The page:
The recent poll conducted by CubaData, featuring participation by a team of academics from Cuba, Mexico and Venezuela, and the support of DIARIO DE CUBA, yields data that, at times, is difficult to understand, revealing the complexity of Cuban society today.
At the political level, ambiguity is becoming more pronounced. Four out of every ten Cubans interviewed consider the Constitutional reform effort announced by the Government unnecessary.
In addition, support for the elimination of the article declaring socialism irrevocable is substantial: 35% of the participants in the survey indicate that it should be suppressed, 38% say they do not know, and only 27% endorse its maintenance.
These reservations about constitutional changes contrast, however, with the fact that almost half of the interviewees (46%) believe that political parties other than the Communist Party should be permitted, and 60% think that the president should be determined through direct elections.
What does this ostensibly contradictory data reveal?
The absence of a democratic culture
Two of the authors of the survey's explanatory report, the sociologist Elaine Acosta (International University of Florida) and the political scientist Armando Chaguaceda (University of Guanajato), contacted by DIARIO DE CUBA, offered several hypotheses in this regard.
Elaine Acosta suggests that the apparent contradiction may be deceptive. In the first place, she points out "the undemocratic culture" that has prevailed in the country for almost 60 years and that permeates all its generations equally.
Thus, the public's apathy towards the political sphere may tend to spur a considerable part of it not to see any need to reform the Constitution, or to downplay its impact on daily life.
In this regard, according to the sociologist, more specific issues would better reveal the people's political sentiments.
Hence, the fact that most of the respondents (66%) say that they do not enjoy the freedom to express themselves publicly takes on critical importance; as does the fact that a similar percentage (60%) would rather see direct presidential elections. These positions would seem to reveal "a favorable stance towards greater political pluralism."
Armando Chaguaceda, meanwhile, emphasizes, as the first factor to take into consideration, "the lack of a legal culture." That is, citizens "are not familiar with the Constitution." And here there lies another possible explanation: the people want changes, but do not realize that they require constitutional reform.
This could be a function of the absence of a democratic culture, as suggested by Acosta.
Another hypothesis advanced by Chaguaceda is the existence of a "hyperrealistic vision" based on the perception that in recent years real changes (migratory, economic) have occurred "in spite of the Constitution," such that, for practical purposes, they believe it is irrelevant.
However, for the political scientist, the decisive reading is that "there are many types of Cubans who want many types of changes." And there are even those who do not want changes. This would clarify to some extent, for example, the people's indecisiveness regarding the need to suppress the irrevocable character of socialism.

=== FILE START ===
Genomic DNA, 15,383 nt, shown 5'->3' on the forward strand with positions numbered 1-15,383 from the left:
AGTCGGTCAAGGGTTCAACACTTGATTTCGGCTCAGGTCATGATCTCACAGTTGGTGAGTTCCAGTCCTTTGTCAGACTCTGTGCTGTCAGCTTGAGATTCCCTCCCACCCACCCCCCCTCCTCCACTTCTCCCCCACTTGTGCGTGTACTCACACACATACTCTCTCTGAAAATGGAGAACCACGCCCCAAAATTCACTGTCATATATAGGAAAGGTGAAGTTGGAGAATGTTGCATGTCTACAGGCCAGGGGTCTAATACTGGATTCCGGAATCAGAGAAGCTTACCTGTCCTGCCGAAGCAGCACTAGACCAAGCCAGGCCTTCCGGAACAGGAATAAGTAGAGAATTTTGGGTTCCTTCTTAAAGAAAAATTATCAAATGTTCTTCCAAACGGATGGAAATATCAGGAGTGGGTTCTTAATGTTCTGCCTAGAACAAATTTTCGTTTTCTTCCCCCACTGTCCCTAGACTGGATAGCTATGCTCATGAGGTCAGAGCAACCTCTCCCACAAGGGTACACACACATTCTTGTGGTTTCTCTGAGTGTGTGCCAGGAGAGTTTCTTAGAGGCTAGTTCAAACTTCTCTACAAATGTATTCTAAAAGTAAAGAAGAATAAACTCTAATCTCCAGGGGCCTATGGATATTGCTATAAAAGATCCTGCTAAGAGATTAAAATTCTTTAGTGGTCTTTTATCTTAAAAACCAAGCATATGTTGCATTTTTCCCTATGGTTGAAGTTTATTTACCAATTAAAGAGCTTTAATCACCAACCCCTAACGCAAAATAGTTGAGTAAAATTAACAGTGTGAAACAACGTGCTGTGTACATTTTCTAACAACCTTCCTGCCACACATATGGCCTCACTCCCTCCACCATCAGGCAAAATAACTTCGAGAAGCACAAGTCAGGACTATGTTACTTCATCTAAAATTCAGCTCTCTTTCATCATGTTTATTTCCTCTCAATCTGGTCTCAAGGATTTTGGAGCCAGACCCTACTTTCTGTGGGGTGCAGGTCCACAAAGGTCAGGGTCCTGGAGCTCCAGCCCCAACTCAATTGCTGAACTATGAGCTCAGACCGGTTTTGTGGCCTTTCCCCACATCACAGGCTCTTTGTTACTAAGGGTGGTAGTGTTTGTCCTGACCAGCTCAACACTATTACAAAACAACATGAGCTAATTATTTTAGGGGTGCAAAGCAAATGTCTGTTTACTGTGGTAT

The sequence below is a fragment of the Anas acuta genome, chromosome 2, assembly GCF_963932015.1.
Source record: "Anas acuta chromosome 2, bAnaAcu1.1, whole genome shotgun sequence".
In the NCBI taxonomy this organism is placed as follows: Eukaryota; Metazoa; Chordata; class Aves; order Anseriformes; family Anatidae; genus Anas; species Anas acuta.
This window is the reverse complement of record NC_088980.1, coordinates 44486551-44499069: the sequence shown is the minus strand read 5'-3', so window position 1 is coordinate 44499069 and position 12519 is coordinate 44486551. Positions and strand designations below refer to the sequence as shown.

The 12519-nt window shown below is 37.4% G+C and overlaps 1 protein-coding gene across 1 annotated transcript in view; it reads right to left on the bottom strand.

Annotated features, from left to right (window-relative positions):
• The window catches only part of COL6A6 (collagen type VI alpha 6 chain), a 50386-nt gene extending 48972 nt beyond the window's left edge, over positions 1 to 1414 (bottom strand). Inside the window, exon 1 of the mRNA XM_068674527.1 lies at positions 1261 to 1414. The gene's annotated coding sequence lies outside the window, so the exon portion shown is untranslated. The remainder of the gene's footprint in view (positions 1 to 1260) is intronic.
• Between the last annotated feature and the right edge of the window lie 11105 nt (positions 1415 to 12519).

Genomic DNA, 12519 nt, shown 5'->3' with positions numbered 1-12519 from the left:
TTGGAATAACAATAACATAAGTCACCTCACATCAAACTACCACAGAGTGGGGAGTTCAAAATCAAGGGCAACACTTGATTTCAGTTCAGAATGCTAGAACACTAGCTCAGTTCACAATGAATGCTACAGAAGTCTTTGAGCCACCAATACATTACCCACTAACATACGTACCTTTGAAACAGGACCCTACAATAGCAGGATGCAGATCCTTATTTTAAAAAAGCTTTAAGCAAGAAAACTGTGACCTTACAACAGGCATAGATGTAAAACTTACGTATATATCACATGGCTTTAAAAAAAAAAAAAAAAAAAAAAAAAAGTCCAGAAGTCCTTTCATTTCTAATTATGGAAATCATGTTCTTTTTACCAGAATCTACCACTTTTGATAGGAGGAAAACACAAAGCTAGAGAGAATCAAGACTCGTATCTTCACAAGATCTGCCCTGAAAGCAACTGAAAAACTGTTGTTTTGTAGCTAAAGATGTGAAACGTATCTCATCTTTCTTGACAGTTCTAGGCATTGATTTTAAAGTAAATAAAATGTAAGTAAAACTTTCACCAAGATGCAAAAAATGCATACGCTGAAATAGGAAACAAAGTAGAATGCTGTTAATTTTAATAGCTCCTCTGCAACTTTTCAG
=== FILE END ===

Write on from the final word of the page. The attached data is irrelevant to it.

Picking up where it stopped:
Entering into play here is what kind of socialism is being talked about. Without denying the existence of a sector of the population that does not identify with socialism as defined by the Cuban State, according to Chaguaceda there is still the possibility of a "more participatory, more democratic" model.
Apathy: real or feigned?
It is precisely this diversity of opinion that the report attempts to depict through the three main political tendencies found among the interviewees: "consistent reformists", "the apparently apathetic", and "consistent loyalists".
The "consistent reformists" are for a liberalization of Cuban politics (multiple parties, an end to a State ideology), while "consistent loyalists" defend the status quo (one party, the irreversibility of socialism).
The most difficult category to discern is the "apparently apathetic." According to the report, given the Cuban authoritarian context, these individuals might systematically respond "I do not know" to hide their preferences, for fear of possible reprisals they might suffer for answering in a sincere manner.
However, in Elaine Acosta's view, this type of response could be due to other factors, such as estrangement from the political sphere, rooted in a perception that it is unable to meet and satisfy their expectations.
This would indicate "real apathy" in a certain sector of the population, traceable to its systematic exclusion from political decision-making carried out by the regime.
This is a phenomenon that, if significant, Acosta points out, represents an obstacle to any project of transition to democracy, as such a shift would require "citizens’ participation."
Given the variety of positions revealed by the survey, especially in an setting hostile to the expression of political preferences, such as Cuba's, Armando Chaguaceda insists on underscoring the existence of a highly diverse society "in its nuances and positions."